Ipswich has been a key port town on the East Coast for centuries, with thousands of vessels of a all shapes and sizes visiting for a variety of reasons, be it trade, leisure or war. Thanks to the kind help from a whole host of local people the new window is full of ship models, these collection loans from the basis for this display. The centre piece is a photo of the Ipswich Seal together with a model of the ship featured on it loaned from Ipswich Borough Council. Which is normally on display in the foyer of Grafton House. The ship on the seal is said to be the earliest representation of a stern hung rudder, another of Ipswich’s important maritime milestones. Other models include a steam lifeboat from Harwich and a Supermarine Walrus Flying Boat that would have been based at Felixstowe in the Second World War.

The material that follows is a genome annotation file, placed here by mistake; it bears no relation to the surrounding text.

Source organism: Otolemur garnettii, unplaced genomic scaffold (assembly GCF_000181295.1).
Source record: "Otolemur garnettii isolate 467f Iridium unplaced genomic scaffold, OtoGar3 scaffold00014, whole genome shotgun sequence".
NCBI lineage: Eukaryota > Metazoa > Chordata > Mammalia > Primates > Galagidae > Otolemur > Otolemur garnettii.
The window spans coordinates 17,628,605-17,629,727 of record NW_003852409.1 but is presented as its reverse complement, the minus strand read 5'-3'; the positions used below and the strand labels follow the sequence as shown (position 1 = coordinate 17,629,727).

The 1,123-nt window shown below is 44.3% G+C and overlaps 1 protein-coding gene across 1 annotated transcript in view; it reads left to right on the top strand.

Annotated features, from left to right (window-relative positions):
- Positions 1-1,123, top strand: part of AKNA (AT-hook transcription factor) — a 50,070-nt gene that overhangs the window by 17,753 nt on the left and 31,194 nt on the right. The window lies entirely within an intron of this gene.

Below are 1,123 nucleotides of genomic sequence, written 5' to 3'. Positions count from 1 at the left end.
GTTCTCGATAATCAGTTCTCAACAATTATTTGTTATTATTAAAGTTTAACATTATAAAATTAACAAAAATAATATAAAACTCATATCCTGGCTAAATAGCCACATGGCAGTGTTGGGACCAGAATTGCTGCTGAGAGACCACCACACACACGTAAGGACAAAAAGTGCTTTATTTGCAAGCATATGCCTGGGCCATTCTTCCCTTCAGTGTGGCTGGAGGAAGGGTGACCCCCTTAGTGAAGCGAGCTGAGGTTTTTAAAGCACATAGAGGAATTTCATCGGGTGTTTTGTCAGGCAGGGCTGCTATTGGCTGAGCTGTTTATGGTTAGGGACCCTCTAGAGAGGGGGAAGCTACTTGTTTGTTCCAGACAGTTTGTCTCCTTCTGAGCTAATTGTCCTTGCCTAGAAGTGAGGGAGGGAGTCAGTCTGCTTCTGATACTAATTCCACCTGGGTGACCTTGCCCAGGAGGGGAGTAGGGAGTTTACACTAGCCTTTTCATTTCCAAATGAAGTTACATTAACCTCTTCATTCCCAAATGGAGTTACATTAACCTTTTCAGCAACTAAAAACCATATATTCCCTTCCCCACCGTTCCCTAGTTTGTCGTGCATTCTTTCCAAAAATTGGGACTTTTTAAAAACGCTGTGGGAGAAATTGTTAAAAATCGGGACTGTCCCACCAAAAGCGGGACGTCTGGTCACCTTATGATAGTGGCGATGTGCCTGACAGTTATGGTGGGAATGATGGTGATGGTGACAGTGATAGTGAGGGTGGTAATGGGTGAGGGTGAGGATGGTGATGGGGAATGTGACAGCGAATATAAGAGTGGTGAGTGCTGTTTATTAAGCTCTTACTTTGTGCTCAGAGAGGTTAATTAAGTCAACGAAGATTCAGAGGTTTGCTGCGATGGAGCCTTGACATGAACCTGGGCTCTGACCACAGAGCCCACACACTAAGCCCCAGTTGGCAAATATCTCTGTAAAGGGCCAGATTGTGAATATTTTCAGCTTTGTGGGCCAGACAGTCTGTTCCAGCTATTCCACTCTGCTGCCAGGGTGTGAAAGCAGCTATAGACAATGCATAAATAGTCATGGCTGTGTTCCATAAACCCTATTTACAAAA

This display focusses on the different types of vessels which could have been seen in local waters over the centuries, from medieval cogs to 20th century Flying Boats.
As a reminder of Ipswich’s shipbuilding past there is a fine model of HMS GRANADO, made and lent by one of our members Alan Fisher. 91ft (27.6m) in length and built by John Barnard in Ipswich, probably at the St Clements Shipyard, it was launched on 22 June 1742. The work was overseen by Thomas Slade who went on to design HMS Victory. Known as a Bomb Vessel, as a small ketch rigged vessel it any many others were built for laying siege from sea and to accommodate huge and heavy mortars that had tremendous recoils.